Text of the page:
Monday, March 9, 2009


Saturday night I saw the highly anticipated movie Watchmen. I really enjoyed it.  Not everyone I went with felt the same way though.

Here are the few cons I have heard from people so far. Its about 2 hours and 45 minutes long. The movie is also all over the place as it tries to tell its story through an interweaving path of past and present using retrospective flashbacks.  

Before I mention all the things I liked I just wanted to point out that this movie is based on a graphic comic strip series/novel.  Zack Snyder, who also directed another graphic novel known to everyone as 300, supposedly used the comics as his bible for making this flick. He did the best job he could to interest your average movie-goer, while still trying to satisfy the comic afficionado that will be sure to knit-pic every detail of the movie.  Synder also made sure he didn't pull any punches with blood and gore.  The comic was filled with fighting, blood, and that's how the movie goes as well.  The action sequences are amazing, filmed with that 300 and Matrix style of mixing stop-action photography with real-time frames to make even the smallest detail of the fight choreography seen by the audience.  

As for the long running time, I can see how some people could get a little agitated after sitting in the same place for so long, but for me the time flew by. The beginning starts a little slow for a few minutes as they introduce the characters and some of the back story, but they make up for it.

 I really love talking about it, but I definitely don't want to give anything away for those who have not seen it. I will just say that I like that they are able to make a super-hero movie that is a little different than the rest. Are they heroes? Are they vigilantes?  I can promise you one thing though, the movie will not go to where you think it is taking you.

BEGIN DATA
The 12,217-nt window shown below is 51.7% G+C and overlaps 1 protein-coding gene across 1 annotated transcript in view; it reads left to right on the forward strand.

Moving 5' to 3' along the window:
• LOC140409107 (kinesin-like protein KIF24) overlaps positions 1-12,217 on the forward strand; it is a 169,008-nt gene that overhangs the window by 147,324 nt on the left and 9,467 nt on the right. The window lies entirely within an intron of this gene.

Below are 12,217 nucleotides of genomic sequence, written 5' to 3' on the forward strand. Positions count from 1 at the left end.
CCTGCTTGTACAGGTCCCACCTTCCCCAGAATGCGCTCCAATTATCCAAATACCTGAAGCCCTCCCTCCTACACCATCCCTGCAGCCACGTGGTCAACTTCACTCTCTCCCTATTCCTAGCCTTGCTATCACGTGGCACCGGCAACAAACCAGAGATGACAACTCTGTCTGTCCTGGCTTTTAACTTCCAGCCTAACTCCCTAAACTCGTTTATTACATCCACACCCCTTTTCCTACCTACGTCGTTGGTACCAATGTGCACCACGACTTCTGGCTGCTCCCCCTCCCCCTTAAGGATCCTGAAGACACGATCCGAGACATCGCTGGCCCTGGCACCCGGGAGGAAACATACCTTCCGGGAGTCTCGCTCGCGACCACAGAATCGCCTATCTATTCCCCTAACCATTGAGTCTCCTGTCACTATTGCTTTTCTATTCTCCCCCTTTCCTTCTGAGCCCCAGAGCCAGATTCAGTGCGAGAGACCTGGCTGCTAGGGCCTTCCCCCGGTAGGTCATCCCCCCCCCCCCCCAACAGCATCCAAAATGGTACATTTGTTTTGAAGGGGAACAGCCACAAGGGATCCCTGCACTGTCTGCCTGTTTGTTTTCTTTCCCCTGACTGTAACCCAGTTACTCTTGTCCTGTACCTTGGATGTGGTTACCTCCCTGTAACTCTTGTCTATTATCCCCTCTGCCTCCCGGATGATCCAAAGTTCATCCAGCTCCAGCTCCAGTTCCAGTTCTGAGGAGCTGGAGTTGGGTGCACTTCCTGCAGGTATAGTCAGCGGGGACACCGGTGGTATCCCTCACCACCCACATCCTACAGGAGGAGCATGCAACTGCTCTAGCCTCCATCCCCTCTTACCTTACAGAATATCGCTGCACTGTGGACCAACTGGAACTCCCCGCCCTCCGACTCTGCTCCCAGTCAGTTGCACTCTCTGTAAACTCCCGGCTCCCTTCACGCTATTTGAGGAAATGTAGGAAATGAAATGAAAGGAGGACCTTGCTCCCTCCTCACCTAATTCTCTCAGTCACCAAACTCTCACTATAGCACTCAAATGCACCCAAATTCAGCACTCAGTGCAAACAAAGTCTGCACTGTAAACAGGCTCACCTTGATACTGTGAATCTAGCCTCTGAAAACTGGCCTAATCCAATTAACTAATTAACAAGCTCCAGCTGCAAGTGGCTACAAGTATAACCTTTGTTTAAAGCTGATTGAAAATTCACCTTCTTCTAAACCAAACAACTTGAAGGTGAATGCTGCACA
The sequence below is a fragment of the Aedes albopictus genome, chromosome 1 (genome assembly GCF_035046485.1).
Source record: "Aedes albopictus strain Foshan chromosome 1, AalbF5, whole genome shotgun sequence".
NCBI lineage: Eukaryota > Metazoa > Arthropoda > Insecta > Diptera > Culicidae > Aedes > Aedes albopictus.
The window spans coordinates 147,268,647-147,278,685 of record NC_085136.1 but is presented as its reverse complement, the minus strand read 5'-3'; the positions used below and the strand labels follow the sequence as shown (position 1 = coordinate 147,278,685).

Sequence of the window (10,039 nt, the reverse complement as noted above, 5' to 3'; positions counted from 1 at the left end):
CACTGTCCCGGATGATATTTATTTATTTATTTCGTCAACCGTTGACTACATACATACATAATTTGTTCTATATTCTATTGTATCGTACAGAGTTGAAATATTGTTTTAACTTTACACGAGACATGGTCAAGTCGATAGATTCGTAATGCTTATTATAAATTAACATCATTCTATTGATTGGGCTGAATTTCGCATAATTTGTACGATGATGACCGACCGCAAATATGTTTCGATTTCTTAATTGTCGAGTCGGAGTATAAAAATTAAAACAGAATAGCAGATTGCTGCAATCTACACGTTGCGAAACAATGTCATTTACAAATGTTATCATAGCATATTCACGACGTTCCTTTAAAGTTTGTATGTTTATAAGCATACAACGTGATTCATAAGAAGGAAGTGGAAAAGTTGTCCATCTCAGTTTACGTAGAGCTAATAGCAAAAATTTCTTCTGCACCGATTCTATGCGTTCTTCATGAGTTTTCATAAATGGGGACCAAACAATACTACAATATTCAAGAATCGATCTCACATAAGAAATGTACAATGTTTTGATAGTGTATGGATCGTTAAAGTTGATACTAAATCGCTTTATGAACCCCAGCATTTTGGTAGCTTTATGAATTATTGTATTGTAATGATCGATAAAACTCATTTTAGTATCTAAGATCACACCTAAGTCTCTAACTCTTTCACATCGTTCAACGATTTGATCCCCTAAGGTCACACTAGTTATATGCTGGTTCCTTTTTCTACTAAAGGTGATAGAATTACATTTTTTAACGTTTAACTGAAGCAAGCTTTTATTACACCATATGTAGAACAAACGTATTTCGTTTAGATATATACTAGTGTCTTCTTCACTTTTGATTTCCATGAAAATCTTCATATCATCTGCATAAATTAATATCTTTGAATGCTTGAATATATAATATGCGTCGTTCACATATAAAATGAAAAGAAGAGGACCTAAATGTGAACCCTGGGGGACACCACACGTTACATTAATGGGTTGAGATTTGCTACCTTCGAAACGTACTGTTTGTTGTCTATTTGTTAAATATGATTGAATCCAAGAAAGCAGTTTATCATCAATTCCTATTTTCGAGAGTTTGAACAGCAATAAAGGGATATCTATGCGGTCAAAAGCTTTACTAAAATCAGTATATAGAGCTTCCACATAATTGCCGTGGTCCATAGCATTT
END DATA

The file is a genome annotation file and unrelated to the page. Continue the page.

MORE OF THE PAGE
Will it win an Oscar? Not in one of the major categories, but it definitely is a visual and auditory cinematic experience to see.  Enjoy!

How Can You Say Scientific and Medical Progress Is a Distraction?

Parkinson's Disease. Diabetes. Cancer. Spinal Cord Injuries and Paralysis. These are some of the most debilitating and prevalent diseases of our time.  They are also some of the disease or injuries that could possibly be reversed or even wiped out if stem cell research progresses as we hope.  Now there are no promises, but without trial there can be no success.  Some of the greatest medical discoveries ever, such as penicillin, were discovered by accident or by tinkering towards another goal. 

What am I babbling about? Today President Obama overturned President Bush's law that limited stem cell research to only the 60 embryonic stem cell lines that were currently available. This was never enough.......not nearly enough.  Now I know the theological and ideological argument about using and creating embryonic stem cells for research. I can appreciate the argument against it, the same way I can appreciate someone's pro-life arguments. For me though, it's all about the science.